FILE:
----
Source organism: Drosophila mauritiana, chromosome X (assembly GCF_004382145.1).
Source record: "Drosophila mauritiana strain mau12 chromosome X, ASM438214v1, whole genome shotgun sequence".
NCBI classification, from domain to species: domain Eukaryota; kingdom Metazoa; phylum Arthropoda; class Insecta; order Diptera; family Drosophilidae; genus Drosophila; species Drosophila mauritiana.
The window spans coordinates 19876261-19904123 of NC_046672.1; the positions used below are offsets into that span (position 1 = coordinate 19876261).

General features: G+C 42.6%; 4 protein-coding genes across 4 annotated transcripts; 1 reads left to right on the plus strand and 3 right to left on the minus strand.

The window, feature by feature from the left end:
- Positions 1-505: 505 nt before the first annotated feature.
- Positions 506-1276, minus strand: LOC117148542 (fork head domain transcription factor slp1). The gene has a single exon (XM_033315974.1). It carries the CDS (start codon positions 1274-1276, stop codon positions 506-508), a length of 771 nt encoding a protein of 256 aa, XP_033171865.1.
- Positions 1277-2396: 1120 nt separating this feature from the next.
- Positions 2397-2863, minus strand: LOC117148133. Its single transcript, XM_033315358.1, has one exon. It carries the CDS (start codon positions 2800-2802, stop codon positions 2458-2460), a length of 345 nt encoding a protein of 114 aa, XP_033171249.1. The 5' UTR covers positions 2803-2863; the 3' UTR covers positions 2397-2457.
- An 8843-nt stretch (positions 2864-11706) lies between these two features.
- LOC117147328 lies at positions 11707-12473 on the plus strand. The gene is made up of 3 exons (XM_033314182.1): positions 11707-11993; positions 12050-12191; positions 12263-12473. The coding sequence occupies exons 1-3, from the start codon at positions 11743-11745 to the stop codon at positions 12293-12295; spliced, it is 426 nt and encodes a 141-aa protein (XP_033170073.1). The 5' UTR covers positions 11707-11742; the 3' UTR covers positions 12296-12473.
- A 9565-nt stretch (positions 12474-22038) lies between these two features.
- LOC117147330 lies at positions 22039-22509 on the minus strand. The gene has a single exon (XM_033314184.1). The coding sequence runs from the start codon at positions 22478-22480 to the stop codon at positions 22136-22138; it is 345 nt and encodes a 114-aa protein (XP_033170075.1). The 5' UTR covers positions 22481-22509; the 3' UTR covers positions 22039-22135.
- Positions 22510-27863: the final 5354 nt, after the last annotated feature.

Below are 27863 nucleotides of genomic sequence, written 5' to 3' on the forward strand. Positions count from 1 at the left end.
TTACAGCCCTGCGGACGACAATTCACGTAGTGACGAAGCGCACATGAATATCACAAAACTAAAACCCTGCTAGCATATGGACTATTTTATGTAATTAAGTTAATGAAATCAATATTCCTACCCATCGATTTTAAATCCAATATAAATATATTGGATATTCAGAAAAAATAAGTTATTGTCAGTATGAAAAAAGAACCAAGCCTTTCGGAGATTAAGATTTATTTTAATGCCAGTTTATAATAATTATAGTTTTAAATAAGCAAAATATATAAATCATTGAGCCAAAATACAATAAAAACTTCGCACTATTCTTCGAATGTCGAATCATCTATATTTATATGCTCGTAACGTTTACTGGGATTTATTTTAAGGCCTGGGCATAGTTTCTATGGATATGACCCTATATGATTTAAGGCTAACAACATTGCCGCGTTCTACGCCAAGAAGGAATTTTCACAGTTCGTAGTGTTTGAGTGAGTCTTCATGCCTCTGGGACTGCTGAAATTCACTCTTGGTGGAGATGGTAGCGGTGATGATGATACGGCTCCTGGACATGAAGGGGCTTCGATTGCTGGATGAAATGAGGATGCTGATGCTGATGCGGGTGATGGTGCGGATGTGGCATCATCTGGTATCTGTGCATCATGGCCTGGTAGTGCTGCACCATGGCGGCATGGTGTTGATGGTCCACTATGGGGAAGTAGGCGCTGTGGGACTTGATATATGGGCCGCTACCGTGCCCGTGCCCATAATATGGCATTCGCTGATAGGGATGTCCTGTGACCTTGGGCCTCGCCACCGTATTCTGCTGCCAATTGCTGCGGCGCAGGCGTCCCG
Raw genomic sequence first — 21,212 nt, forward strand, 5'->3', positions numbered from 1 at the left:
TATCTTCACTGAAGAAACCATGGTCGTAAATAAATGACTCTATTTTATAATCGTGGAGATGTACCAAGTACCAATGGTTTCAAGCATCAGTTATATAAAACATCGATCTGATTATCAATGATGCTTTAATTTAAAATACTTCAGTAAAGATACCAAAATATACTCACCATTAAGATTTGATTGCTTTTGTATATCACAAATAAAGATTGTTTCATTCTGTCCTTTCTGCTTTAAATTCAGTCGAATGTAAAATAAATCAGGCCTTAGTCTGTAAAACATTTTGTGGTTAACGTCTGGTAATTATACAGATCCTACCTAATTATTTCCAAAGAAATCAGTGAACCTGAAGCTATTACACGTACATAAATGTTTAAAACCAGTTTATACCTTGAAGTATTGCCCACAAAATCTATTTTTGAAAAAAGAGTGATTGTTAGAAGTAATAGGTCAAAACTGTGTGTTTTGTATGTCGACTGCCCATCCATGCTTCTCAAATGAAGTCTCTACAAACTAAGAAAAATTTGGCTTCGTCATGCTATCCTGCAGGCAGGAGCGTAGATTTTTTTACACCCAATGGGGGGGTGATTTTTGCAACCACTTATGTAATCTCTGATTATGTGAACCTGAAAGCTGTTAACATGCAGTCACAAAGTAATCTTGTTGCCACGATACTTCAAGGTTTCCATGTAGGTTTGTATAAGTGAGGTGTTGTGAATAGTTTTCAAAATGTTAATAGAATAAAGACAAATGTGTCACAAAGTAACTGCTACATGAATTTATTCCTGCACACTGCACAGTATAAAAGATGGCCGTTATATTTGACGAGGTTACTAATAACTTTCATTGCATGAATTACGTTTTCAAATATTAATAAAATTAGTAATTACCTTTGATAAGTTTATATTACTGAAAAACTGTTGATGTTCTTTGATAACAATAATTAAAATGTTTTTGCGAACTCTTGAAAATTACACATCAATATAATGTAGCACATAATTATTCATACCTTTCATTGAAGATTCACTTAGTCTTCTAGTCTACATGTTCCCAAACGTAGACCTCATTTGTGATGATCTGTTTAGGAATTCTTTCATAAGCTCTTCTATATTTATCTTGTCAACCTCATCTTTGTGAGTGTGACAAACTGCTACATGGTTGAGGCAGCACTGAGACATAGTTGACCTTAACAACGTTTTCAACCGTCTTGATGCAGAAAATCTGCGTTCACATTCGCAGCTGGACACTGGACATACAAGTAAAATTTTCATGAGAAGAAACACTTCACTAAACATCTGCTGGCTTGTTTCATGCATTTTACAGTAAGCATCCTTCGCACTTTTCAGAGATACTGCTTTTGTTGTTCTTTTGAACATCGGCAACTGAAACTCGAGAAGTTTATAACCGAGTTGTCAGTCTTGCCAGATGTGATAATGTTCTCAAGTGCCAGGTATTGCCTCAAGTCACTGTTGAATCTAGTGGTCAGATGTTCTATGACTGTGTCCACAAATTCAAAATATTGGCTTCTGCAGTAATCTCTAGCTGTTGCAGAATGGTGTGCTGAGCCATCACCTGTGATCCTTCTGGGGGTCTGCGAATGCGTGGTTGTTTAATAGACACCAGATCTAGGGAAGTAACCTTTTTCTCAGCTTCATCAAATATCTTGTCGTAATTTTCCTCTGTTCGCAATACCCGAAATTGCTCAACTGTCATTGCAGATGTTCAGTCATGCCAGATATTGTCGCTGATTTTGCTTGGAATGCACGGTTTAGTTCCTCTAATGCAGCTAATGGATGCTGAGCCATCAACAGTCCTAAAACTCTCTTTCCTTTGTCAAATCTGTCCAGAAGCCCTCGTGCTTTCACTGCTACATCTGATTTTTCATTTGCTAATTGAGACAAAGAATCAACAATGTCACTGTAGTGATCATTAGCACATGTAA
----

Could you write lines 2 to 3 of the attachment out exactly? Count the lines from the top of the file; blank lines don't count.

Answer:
Source record: "Drosophila mauritiana strain mau12 chromosome X, ASM438214v1, whole genome shotgun sequence".
NCBI classification, from domain to species: domain Eukaryota; kingdom Metazoa; phylum Arthropoda; class Insecta; order Diptera; family Drosophilidae; genus Drosophila; species Drosophila mauritiana.